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Great Moments—A Personal Perspective on Heroism and Sacrifice

Daniel G. Schilling
From the Print Edition:
Susan Lucci, Sep/Oct 99

(continued from page 2)

I sat in the hanger with another friend, waiting to go back out. We slowly loaded ammunition into magazines for our return to the battle. Little was said between us. We sat silently and gazed at the ammunition as we packed all we could carry. Or we just simply looked off into space. Occasionally, when our eyes would meet, we'd shake our heads and say things like, "Man, I don't want to go back out there." Then we'd return to the task at hand, checking and rechecking gear, considering everything we might need and trying to think of every possible contingency. What choice did we have? Our friends were out there waiting, possibly dying. As unpleasant as the thought of going back into hell was, the reality was that we had to go.  

We went back into the city a few hours later, ready for anything the Somalis would throw at us. The mission was now to retrieve our friends at all cost; any remaining restraint was gone. Any opposition would be met with overwhelming firepower. Back on the streets, my anxiety dissipated, replaced with a fierce determination to get my friends. I had no idea if Tim was alive or dead. I hadn't heard his voice on any of the radio transmissions, but that might not mean anything. Tim was a medic, and chances were that he was busy patching people up, telling the wounded guys everything was going to be OK. Occasionally, I heard the voices of other friends of mine, but never Tim's.  

We fought all through the night, trying to collect all our comrades. In some cases it was hopeless. At the second crash site, only silence remained. I didn't know it at the time, but Durant had been captured and the others had been killed, their bodies later paraded through the streets in gruesome fashion for the world's television viewers by mobs with no respect for the dead.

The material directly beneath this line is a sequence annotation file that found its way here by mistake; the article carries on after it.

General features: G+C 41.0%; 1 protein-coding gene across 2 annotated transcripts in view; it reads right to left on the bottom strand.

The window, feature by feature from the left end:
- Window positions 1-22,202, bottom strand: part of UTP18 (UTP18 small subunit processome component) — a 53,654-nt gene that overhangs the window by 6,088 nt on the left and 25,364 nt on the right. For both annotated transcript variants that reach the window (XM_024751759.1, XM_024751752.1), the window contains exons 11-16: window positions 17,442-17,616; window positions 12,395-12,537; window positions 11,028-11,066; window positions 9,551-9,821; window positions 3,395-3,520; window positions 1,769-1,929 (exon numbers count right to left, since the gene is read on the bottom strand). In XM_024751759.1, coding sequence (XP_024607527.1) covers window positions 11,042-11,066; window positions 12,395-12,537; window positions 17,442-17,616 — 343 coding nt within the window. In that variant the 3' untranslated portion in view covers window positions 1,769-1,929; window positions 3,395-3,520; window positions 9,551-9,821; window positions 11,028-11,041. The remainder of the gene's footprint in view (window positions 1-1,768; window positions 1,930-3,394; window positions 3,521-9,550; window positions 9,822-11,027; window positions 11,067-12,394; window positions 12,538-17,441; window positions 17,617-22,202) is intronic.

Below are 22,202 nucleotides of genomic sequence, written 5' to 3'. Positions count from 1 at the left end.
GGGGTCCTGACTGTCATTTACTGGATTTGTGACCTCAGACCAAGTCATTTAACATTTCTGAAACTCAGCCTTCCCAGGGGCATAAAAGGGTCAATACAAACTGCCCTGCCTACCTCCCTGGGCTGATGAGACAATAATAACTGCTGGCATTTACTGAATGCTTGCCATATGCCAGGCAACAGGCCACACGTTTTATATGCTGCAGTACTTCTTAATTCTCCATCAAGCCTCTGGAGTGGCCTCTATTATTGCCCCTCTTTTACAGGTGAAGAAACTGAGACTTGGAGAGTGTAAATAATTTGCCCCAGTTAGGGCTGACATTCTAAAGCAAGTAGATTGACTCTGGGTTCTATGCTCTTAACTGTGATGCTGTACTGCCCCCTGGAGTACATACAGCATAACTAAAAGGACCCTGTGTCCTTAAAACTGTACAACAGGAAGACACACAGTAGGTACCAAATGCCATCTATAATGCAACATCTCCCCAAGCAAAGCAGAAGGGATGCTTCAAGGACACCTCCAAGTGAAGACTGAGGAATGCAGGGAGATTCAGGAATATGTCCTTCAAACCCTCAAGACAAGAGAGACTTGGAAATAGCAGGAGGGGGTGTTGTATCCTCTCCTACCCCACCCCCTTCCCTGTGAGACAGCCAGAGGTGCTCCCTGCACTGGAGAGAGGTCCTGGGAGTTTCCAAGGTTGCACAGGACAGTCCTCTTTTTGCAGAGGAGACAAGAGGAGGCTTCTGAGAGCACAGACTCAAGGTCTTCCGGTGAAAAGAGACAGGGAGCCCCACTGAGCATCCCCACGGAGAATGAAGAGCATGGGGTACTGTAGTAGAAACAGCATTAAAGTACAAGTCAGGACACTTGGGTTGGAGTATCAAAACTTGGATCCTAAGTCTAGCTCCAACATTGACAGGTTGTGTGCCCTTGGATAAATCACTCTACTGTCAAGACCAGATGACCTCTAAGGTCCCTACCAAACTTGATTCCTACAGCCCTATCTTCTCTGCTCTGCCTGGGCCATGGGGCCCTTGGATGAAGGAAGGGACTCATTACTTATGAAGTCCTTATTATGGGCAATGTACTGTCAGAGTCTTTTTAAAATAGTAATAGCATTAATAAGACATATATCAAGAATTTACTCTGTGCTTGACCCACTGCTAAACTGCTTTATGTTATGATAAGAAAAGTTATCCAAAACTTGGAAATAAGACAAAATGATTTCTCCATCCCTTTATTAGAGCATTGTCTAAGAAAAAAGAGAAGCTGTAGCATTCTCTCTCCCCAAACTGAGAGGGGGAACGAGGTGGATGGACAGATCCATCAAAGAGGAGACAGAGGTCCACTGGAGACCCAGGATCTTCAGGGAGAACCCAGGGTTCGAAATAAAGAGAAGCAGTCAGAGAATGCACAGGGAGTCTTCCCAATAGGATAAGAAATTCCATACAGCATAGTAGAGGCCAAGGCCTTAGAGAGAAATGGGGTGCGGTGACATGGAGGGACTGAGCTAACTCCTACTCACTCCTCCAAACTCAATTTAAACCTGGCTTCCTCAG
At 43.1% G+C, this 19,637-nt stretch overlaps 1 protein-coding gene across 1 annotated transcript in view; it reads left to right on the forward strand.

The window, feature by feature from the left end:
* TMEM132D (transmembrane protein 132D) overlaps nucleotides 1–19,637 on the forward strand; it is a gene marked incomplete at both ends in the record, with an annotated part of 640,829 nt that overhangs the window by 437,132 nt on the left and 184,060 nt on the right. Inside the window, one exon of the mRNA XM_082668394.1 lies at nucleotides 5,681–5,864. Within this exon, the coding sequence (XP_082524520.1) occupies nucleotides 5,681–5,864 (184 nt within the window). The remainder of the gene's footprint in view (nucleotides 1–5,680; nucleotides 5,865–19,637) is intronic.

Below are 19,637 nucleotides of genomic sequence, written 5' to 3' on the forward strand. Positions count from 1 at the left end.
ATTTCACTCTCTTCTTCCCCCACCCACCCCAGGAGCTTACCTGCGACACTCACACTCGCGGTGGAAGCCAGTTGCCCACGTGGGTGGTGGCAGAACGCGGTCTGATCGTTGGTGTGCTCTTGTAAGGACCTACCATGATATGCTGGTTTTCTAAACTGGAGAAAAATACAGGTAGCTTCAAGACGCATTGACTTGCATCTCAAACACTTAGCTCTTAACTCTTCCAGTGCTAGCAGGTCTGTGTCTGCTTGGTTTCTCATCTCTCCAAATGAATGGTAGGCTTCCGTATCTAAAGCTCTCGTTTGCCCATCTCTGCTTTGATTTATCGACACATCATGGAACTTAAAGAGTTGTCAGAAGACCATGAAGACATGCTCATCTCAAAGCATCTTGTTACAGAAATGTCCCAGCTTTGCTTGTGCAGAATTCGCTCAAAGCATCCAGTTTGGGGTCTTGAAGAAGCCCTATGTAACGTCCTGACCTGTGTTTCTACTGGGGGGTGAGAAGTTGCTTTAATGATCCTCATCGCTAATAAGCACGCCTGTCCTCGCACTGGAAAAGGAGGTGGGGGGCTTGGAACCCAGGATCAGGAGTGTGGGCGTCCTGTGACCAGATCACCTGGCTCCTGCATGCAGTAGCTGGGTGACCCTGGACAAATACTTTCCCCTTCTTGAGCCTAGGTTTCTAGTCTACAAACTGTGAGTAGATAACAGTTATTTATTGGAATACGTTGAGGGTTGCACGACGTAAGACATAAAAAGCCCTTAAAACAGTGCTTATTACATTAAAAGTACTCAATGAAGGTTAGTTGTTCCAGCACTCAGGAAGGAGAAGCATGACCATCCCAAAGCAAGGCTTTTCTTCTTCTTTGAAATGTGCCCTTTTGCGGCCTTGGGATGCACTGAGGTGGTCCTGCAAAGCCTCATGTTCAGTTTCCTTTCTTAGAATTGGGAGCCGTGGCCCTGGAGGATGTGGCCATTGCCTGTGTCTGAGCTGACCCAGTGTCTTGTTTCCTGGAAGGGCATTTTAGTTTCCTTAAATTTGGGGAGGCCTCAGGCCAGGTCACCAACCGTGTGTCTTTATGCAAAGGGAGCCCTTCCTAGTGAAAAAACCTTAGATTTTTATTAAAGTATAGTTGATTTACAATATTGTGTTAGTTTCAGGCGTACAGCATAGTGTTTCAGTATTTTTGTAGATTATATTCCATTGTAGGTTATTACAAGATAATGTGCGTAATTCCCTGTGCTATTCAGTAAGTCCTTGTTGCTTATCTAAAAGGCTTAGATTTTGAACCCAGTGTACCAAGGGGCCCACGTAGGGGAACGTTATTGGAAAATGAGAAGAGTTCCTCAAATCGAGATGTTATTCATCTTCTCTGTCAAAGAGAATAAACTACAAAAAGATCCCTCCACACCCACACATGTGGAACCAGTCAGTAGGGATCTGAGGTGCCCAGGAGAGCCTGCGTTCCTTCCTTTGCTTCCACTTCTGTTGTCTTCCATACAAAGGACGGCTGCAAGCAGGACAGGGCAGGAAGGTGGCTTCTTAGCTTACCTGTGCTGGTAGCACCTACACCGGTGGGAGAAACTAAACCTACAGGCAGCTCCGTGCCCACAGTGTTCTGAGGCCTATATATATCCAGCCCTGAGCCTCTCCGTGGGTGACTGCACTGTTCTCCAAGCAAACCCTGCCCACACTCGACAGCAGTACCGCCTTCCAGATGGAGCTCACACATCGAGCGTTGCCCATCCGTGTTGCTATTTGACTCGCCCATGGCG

Shortly after dawn, our now reunited force fell back to a sports stadium occupied by Pakistani troops, the airport being too far from the battle to function as a triage and evacuation site for our injured. We had collected all we could. Exhausted, covered in blood, sweat and dirt, and somewhat dazed, I found Tim among the survivors; but there wasn't time to express our relief at finding each other alive. There were injured to treat and load on helicopters for the ride to our medical facilities. For our dead, it was the beginning of their long, final journey home to their families.  

Also, we still had to get ourselves back to the airport from our Pakistani safe-haven. For some of our troops, it was a two-minute ride by helicopter. For myself and many others, it would be another run in our vehicles through the carnage of the streets. I offered Tim a ride back in my Humvee, and to my surprise he accepted. We rode to the airport together in the open back of the last vehicle in the convoy, just the two of us, tense and ready. Ours was the last vehicle to roll into the airport. It was noon the next day; we had been fighting for nearly 20 hours.  

Eighteen of America's finest soldiers lost their lives and 73 more were wounded in that terrible battle, and Durant would remain a prisoner of war for 11 days. The toll we exacted on the Somalis was far worse. Conservative estimates put the number of Somali dead at 500, with another 750 to 1,000 wounded.  

From a military standpoint, the battle was an incredible victory. Politically it was anathema. Amid public outcry, the Clinton administration ceased all operations in Somalia from that day forward. The entire task force was redeployed three weeks later without achieving its goal of capturing Mohamed Aidid. The events surrounding Task Force Ranger and its aftermath have influenced U.S. foreign policy ever since. In today's complex and nebulous international order, the mantra among U.S. foreign policy makers is: "Remember Somalia."  

We smoked a cigar the next evening, Tim and I. The ocean breeze was there, the temperature comfortable, the sunset a bright crimson. But something had changed, for me at least. I no longer looked at my life the same; yet it defied definition.  

I think of those 18 men from time to time. They are examples of the best this country can produce. Men who should be remembered by all Americans. They were paid little, and endured long separations from their families and brutal living conditions, without say as to what they did or where they went. But go they did. These men excelled in an art few men ever attempt, let alone master. They were, and still are, America's best.  

I've since left the service to pursue other endeavors, but Tim chose to stay. We talk often, sometimes sharing a drink and a cigar over the phone. We share a bond that only those who have gone before us in the hell that is combat can understand.   I take a day away from work every October 3rd and sequester myself at my local VFW post, where I think, and write, and smoke. When I reflect on the greatest men I shall ever know, it sometimes gives me pause that this country should be so blessed to have men like these. And that they should be so easily forgotten. They are out there today, Tim and the others, defending you and me, ensuring that our freedom is upheld.  

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